How To Update Ubuntu With Command Line And Software Updater

By Mike Darrow
ubuntu software updater

Have you just get started using Ubuntu and are learning about the functions of this Debian-based Linux distribution? It might feel unfamiliar, especially when switching from Windows or Mac OS.

As a part of our Linux tutorial series for beginners, this tutorial gives you steps to update your system for security patches and bug fixes, as well as application upgrades. It also outlines the difference between the "update" and "upgrade" functions, along with a few other things you need to know about updates in Ubuntu.

Updating Ubuntu isn't as hard as you might think. It's quite straightforward and requires you to execute two commands or a few mouse clicks. You can either use the command line or Software Updater to update your Ubuntu system.

Let's go deeper into each method!

How To Update Your Ubuntu Via The Command Line

This method can be used on both the server and desktop versions of Ubuntu. If you use the desktop version, open the menu or press the Ctrl + Alt + T keystroke to launch the Terminal application.

In the Terminal window, type in and execute the following command:

sudo apt update && sudo apt upgrade -y

This command requires your Ubuntu account's password in order to proceed. However, you can't see the password on the screen while typing as a security purpose.

how to update and upgrade on Ubuntu

So just keep on typing your password and press the Enter key to execute the command.

Now let's explain the above command.

The command above is actually not a single command. It is a combination of the "update" and "upgrade" commands using the "&&" characters. This combined command runs in order, which means the second command only runs when the previous command has executed successfully.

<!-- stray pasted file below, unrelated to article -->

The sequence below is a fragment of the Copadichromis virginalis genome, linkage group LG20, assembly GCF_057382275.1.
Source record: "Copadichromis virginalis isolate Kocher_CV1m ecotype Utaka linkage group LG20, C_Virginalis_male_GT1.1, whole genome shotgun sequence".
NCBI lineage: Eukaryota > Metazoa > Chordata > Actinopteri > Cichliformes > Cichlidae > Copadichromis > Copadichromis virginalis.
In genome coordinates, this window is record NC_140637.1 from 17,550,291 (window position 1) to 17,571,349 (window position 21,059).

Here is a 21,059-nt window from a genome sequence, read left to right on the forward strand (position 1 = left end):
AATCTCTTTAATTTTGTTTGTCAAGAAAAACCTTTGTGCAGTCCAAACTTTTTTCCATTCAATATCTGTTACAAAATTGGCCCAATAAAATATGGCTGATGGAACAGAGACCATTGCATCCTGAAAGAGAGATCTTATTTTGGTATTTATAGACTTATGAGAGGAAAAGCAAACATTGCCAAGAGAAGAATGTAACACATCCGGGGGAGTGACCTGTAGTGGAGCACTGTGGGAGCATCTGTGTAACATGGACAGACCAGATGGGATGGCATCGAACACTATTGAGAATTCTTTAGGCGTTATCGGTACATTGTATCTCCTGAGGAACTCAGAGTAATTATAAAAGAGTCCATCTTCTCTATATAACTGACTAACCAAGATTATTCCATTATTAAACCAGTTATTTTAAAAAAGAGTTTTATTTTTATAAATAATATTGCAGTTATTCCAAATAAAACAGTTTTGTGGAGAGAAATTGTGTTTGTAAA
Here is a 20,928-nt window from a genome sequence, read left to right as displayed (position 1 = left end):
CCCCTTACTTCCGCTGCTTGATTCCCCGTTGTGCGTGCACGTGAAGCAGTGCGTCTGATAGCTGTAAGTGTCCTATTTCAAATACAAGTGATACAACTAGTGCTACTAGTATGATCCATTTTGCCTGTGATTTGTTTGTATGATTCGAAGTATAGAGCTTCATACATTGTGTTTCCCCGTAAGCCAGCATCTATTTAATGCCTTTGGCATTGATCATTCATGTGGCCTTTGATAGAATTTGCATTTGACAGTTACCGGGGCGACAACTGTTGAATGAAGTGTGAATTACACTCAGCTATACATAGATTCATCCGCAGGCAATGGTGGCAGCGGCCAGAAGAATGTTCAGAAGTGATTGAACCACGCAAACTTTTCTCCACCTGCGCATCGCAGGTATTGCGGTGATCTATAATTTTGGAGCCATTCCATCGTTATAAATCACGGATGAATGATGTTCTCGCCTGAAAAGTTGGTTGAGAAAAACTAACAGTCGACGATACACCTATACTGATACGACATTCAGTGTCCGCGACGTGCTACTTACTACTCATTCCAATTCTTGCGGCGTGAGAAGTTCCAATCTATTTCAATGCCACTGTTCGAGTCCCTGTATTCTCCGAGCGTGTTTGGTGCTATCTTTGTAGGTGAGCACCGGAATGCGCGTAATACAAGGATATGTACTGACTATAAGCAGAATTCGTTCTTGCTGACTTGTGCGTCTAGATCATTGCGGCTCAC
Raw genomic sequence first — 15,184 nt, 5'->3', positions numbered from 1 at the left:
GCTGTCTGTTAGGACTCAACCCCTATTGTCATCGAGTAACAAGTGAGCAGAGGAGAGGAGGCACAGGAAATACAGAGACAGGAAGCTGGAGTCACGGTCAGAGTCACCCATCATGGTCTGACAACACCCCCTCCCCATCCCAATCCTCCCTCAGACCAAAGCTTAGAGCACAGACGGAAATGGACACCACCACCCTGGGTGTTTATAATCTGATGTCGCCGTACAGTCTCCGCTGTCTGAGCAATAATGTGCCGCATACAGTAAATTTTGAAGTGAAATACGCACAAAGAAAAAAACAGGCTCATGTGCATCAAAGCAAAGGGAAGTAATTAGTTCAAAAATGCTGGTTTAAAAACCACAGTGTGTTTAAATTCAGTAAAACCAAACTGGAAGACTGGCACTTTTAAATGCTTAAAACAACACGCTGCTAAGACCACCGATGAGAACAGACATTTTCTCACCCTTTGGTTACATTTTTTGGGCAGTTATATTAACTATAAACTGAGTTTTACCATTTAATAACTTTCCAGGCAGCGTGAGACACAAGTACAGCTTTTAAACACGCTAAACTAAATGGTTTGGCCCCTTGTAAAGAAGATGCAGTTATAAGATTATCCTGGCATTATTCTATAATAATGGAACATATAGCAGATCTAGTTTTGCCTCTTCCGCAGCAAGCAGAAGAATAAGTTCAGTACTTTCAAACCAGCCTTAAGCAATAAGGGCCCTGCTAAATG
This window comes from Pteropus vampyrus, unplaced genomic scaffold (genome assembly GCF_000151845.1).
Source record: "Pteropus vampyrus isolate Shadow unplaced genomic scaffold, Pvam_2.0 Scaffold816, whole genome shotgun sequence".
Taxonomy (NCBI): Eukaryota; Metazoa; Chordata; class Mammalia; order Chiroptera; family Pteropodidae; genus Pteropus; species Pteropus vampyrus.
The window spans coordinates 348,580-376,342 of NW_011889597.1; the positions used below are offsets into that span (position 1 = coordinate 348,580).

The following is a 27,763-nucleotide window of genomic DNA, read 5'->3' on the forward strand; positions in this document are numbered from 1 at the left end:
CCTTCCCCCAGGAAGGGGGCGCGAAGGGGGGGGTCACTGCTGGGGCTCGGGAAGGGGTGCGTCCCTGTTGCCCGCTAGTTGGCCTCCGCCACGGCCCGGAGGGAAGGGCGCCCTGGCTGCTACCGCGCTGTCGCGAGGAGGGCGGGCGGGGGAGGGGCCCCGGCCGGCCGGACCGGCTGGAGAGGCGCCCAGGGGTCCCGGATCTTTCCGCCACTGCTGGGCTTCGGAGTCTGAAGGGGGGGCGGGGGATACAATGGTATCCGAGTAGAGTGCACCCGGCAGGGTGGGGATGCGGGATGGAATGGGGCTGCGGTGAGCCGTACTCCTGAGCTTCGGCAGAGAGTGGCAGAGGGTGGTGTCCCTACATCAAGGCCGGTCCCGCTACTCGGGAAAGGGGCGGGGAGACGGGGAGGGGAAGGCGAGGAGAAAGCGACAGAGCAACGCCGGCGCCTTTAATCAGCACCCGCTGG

The "-y" at the end of the command is to replace a press of the Enter key. The purpose is to say "YES" automatically when the command "apt upgrade" asks for your confirmation before installing updates.

If you don't want to use this combined command, run it as two separate commands. Firstly, it runs sudo apt update and then runs sudo apt upgrade when the first command ran successfully.

There is no difference between the two types, but the second one takes a bit longer because you need to wait for the first command to finish and then type in the second command to execute.

What Does The "sudo apt update" Command Do?

This command refreshes the list of available packages to check whether there are any new updates. When you execute the "sudo apt update" command, you will see lots of URLs in the output.

sudo apt update Ubuntu command line

It fetches the package information from the respective repositories, which are the URLs you see in the output.

If you don't run this command, the list of packages will not be refreshed and updated. Therefore, your Ubuntu system will not install any updates when you run the next command, which is "sudo apt upgrade". In a simpler term, you can consider "sudo apt update" as a "check for updates" function like on Windows.

When this command finishes, it will show you how many packages can be upgraded at the end of the command. You can use the "apt list --upgradable" command to see these packages.

apt list --upgradable command line

What Does The "sudo apt upgrade" Command Do?

It will compare the versions of installed packages on your Ubuntu system with the list of packages, which was refreshed and updated by the previous command. Then, it will show you the packages that have a newer version available.

sudo apt upgrade Ubuntu command line

To confirm that you want to upgrade the installed packages to the newer version, you can type "yes," "y," or simply press the Enter key.

install Ubuntu updates

In brief, the "sudo apt update" command checks for the availability of new package versions, while the "sudo apt upgrade" command actually installs the updates. The "update" term might be confusing because you might expect the "sudo apt update" command to install new software to update your Ubuntu system. However, that's not how it works.

How To Update Your Ubuntu Via Software Updater On Desktop Version

If you use the desktop version of Ubuntu, then the Software Updater is a more straightforward choice. Instead of typing commands, you can interact with the graphical user interface (GUI) by using your mouse to update your system, as you usually do on Windows or macOS.